Spouses & Partners
Please select those that apply to you, for instance if are married, but were previously divorced please select both "Married" and "Divorced".
The law imposes certain restrictions on how you may deal with your estate. Your spouse or civil partner has a legal right to half of your estate where you have no children. If you have children, your spouse or civil partner is entitled to one-third of your estate.
Often those married, in a Civil partnership or other long term relationship make mutual wills. In that case each party makes a separate will, but both are reflective of one another. (There is an additional fee of €20 for this)
Please tick this box if you wish there to be wills prepared for you and your partner.
Important note on being separated or divorced
Being separated or divorced from your spouse does not mean that your spouse automatically loses the legal right to a share of your estate; however, the rights may be cancelled under the terms of a separation agreement or judicial separation or can be cancelled by court order when there is a divorce. These provisions also apply to civil partners under legislation which was commenced in January 2011.
In the case of divorce, a former spouse who claims that proper provision has not been made for him/her may apply to court for a share of the deceased’s estate within 6 months from the date of grant of probate or grant of administration. Personal representatives are required to make reasonable attempts to notify the former spouse. A share will not be given to a former spouse who has remarried. The same rules apply to a separated spouse. These provisions also apply to civil partners under legislation which was commenced in January 2011.
We would strongly advise you rethink not leaving your spouse or civil partner at least 50% of your estate, as to do otherwise might leave the will open to challenge.
If you select everything here, and later confirm you have children will assume you wish to leave everything to your Spouse/Partner, and should he or she die before you you wish to leave your estate to your children.
If you wish to provide for a different occurrence please select "See details below" and give us further information.
Please outline what you would like to leave to your partner. Please note however that as you are not married or in a Civil partnership you will be deemed to be in the "Group C" threshold for Capital Acquisitions Tax, which means that you can only leave a maximum of €32,500 to your partner before they will be taxed at a rate of 33% on the balance above this.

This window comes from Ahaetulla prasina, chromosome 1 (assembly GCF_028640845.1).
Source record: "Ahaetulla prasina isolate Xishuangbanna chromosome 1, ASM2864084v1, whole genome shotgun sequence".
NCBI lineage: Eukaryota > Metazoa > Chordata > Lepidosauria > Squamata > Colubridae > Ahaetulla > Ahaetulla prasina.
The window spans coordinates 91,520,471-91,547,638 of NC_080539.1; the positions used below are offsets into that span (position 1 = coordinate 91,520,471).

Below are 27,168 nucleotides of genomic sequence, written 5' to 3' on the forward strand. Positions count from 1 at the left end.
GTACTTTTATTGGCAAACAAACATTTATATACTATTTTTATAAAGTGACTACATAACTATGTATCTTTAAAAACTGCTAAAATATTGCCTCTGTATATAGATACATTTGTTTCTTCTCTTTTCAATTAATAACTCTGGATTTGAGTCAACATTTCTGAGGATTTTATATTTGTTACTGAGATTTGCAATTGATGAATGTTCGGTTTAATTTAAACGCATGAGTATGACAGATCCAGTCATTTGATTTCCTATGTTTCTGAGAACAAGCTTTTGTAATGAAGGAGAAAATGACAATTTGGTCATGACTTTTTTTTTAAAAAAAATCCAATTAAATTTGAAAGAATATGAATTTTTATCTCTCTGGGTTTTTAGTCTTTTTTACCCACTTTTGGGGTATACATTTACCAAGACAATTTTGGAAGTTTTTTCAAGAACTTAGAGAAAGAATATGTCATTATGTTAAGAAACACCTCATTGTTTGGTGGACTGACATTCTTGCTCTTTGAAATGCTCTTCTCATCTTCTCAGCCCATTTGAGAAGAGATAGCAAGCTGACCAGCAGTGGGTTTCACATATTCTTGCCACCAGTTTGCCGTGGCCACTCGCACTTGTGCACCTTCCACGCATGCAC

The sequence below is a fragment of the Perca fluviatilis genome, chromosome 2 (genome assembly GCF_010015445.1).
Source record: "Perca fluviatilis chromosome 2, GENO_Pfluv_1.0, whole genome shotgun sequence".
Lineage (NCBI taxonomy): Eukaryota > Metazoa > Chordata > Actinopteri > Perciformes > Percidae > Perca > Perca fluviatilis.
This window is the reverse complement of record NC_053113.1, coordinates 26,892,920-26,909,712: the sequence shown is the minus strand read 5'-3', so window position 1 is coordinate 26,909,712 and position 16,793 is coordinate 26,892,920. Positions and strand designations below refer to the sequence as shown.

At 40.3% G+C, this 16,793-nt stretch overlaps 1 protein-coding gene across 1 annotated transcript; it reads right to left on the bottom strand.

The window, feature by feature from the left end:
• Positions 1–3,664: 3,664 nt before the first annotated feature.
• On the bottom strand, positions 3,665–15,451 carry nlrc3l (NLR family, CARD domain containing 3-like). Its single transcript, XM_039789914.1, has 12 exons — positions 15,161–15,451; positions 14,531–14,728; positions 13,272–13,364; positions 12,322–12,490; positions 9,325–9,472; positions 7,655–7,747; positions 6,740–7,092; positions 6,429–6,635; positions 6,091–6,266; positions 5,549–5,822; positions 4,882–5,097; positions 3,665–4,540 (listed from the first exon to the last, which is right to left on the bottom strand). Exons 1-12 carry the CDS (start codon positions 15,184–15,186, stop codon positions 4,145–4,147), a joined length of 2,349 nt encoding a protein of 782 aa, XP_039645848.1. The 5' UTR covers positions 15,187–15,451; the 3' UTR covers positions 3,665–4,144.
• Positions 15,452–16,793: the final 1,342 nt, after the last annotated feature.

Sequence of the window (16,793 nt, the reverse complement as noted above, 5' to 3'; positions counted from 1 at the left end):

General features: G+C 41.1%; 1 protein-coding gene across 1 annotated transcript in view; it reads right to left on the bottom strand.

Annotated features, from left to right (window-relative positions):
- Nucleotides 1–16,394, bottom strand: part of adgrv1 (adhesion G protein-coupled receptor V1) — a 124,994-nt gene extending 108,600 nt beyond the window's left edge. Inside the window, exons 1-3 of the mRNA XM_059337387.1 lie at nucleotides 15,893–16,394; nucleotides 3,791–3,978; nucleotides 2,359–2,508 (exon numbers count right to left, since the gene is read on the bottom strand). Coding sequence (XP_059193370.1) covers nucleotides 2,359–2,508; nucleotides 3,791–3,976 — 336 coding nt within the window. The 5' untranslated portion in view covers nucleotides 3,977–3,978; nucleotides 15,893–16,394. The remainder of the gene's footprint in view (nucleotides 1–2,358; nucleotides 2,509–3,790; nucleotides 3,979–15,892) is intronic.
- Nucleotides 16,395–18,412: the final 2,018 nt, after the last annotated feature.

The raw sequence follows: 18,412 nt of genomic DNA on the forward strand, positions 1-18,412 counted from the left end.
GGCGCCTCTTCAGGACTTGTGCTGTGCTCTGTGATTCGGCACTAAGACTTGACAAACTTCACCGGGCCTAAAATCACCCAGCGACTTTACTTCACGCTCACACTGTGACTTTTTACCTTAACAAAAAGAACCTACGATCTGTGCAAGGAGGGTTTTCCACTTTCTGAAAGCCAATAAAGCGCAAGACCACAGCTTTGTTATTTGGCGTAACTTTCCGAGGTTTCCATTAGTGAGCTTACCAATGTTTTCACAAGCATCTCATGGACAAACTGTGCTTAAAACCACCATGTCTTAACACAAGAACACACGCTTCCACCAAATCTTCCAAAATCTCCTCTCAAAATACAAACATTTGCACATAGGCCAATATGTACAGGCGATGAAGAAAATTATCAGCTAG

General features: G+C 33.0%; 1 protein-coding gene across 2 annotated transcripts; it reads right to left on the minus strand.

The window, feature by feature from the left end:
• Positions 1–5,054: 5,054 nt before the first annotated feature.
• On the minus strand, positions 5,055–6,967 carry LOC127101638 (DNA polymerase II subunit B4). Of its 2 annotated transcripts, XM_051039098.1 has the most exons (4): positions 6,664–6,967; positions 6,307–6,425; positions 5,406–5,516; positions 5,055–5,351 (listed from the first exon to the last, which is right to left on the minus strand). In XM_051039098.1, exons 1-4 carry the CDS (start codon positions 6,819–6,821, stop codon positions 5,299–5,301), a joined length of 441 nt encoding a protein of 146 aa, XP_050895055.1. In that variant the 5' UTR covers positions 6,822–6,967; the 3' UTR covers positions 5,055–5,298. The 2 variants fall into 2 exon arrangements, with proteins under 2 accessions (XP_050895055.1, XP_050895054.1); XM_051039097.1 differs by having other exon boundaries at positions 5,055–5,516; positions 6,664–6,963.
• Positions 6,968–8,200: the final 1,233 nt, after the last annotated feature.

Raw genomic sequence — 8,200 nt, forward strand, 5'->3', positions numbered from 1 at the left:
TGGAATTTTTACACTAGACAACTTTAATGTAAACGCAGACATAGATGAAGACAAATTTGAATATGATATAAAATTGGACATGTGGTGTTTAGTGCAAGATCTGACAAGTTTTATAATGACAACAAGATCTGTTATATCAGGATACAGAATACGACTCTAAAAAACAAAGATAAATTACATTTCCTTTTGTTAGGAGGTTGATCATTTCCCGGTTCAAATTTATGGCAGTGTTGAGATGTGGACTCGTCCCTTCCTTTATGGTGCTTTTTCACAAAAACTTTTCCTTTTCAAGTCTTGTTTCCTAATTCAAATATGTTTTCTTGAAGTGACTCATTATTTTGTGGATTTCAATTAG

Your spouse or civil partner has a legal right to half of your estate where you have no children. If you have children, your spouse or civil partner is entitled to one-third of your estate. Most people provide that 100% of their estate goes to their spouse, but each situation is different. There are no tax implications in leaving a gift to a spouse or Civil Partner.
You are not obliged to leave anything to your children in your will, or for there to be equality in the gifts you leave them. However a child who feels disenfranchised might bring an action under Section 117 of the Succession Act 1965 alleging that "just and proper provision" was not made for him or her.
We will ask you later in the process for your instructions in how you would like to divide your estate.
If you have children under 18 years of age, your Will should give directions for the care of those children and how they are to be provided for. Unmarried couples additionally should ensure that each of their Wills clearly states who is to have custody and guardianship of their children if one of them dies. Most importantly, both married and unmarried couples should ensure that their Wills clearly state who is to have custody and guardianship if both spouses/partners die.
It may be appropriate that a discretionary trust be established for your child. We would suggest it might be in order to appoint trustees to control that Child's share.
We we ask you later in the process in what way you would like to make provision.